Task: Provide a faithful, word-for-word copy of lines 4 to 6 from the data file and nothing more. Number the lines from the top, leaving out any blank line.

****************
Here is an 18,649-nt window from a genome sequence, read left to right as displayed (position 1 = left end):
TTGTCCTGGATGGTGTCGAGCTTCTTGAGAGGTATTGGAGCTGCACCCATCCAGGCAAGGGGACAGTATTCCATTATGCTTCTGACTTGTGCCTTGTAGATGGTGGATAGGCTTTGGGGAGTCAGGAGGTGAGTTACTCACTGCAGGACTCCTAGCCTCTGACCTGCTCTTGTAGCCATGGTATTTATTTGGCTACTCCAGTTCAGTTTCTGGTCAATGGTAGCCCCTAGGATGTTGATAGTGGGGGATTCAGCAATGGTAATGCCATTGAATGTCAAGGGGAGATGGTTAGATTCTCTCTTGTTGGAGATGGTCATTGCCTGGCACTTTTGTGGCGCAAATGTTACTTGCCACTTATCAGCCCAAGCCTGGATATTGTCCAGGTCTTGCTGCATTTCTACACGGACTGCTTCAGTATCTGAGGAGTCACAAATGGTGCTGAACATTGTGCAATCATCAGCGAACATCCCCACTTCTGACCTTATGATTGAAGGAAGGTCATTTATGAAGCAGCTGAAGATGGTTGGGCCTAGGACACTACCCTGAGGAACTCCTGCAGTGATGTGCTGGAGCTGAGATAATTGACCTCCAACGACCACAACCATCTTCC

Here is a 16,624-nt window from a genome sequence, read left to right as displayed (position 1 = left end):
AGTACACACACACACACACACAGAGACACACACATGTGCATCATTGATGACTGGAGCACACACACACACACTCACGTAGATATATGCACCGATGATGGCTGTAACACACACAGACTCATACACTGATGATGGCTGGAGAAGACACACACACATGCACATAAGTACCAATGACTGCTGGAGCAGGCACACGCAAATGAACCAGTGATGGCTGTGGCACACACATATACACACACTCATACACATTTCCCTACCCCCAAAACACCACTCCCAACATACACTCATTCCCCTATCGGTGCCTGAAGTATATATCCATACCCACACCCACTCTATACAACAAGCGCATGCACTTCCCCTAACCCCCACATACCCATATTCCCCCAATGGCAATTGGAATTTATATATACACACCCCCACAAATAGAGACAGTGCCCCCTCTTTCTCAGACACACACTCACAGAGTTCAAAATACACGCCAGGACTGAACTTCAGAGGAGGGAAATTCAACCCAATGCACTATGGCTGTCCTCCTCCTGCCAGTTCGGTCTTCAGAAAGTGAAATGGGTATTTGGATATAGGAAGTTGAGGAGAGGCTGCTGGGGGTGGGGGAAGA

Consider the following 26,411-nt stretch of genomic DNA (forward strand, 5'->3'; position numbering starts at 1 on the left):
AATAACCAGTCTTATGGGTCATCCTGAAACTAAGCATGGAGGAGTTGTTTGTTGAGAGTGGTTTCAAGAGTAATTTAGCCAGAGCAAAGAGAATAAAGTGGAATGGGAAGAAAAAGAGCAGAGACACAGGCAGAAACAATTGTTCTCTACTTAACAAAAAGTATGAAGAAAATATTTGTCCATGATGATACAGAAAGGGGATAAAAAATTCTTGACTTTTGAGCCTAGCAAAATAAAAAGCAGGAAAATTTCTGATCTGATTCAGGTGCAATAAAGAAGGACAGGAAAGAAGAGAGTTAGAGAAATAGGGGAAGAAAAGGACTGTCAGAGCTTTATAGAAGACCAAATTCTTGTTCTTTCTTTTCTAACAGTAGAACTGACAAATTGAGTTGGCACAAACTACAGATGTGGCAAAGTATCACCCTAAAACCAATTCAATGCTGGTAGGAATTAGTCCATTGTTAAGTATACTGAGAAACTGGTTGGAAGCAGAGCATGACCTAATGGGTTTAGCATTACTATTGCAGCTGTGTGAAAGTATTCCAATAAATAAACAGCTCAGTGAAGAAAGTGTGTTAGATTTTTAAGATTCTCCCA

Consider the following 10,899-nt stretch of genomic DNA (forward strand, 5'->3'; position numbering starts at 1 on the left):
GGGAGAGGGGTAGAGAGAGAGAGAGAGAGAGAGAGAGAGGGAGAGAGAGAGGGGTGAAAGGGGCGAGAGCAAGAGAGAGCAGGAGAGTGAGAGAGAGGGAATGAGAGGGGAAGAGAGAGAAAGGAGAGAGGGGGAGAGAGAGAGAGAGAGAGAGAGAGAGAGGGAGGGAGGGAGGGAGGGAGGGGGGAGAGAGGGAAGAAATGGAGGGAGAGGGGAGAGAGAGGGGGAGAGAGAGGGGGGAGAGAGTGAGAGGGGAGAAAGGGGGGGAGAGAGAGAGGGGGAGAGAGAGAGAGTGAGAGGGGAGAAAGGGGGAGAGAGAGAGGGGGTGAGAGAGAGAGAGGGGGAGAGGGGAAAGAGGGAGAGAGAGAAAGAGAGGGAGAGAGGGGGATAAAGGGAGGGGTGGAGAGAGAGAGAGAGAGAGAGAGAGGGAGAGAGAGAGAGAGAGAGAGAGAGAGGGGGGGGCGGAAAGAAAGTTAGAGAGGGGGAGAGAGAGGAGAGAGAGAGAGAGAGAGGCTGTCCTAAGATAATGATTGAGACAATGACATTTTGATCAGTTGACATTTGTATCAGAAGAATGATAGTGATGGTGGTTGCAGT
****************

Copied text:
AGTACACACACACACACACACAGAGACACACACATGTGCATCATTGATGACTGGAGCACACACACACACACTCACGTAGATATATGCACCGATGATGGCTGTAACACACACAGACTCATACACTGATGATGGCTGGAGAAGACACACACACATGCACATAAGTACCAATGACTGCTGGAGCAGGCACACGCAAATGAACCAGTGATGGCTGTGGCACACACATATACACACACTCATACACATTTCCCTACCCCCAAAACACCACTCCCAACATACACTCATTCCCCTATCGGTGCCTGAAGTATATATCCATACCCACACCCACTCTATACAACAAGCGCATGCACTTCCCCTAACCCCCACATACCCATATTCCCCCAATGGCAATTGGAATTTATATATACACACCCCCACAAATAGAGACAGTGCCCCCTCTTTCTCAGACACACACTCACAGAGTTCAAAATACACGCCAGGACTGAACTTCAGAGGAGGGAAATTCAACCCAATGCACTATGGCTGTCCTCCTCCTGCCAGTTCGGTCTTCAGAAAGTGAAATGGGTATTTGGATATAGGAAGTTGAGGAGAGGCTGCTGGGGGTGGGGGAAGA

Consider the following 26,411-nt stretch of genomic DNA (forward strand, 5'->3'; position numbering starts at 1 on the left):
AATAACCAGTCTTATGGGTCATCCTGAAACTAAGCATGGAGGAGTTGTTTGTTGAGAGTGGTTTCAAGAGTAATTTAGCCAGAGCAAAGAGAATAAAGTGGAATGGGAAGAAAAAGAGCAGAGACACAGGCAGAAACAATTGTTCTCTACTTAACAAAAAGTATGAAGAAAATATTTGTCCATGATGATACAGAAAGGGGATAAAAAATTCTTGACTTTTGAGCCTAGCAAAATAAAAAGCAGGAAAATTTCTGATCTGATTCAGGTGCAATAAAGAAGGACAGGAAAGAAGAGAGTTAGAGAAATAGGGGAAGAAAAGGACTGTCAGAGCTTTATAGAAGACCAAATTCTTGTTCTTTCTTTTCTAACAGTAGAACTGACAAATTGAGTTGGCACAAACTACAGATGTGGCAAAGTATCACCCTAAAACCAATTCAATGCTGGTAGGAATTAGTCCATTGTTAAGTATACTGAGAAACTGGTTGGAAGCAGAGCATGACCTAATGGGTTTAGCATTACTATTGCAGCTGTGTGAAAGTATTCCAATAAATAAACAGCTCAGTGAAGAAAGTGTGTTAGATTTTTAAGATTCTCCCA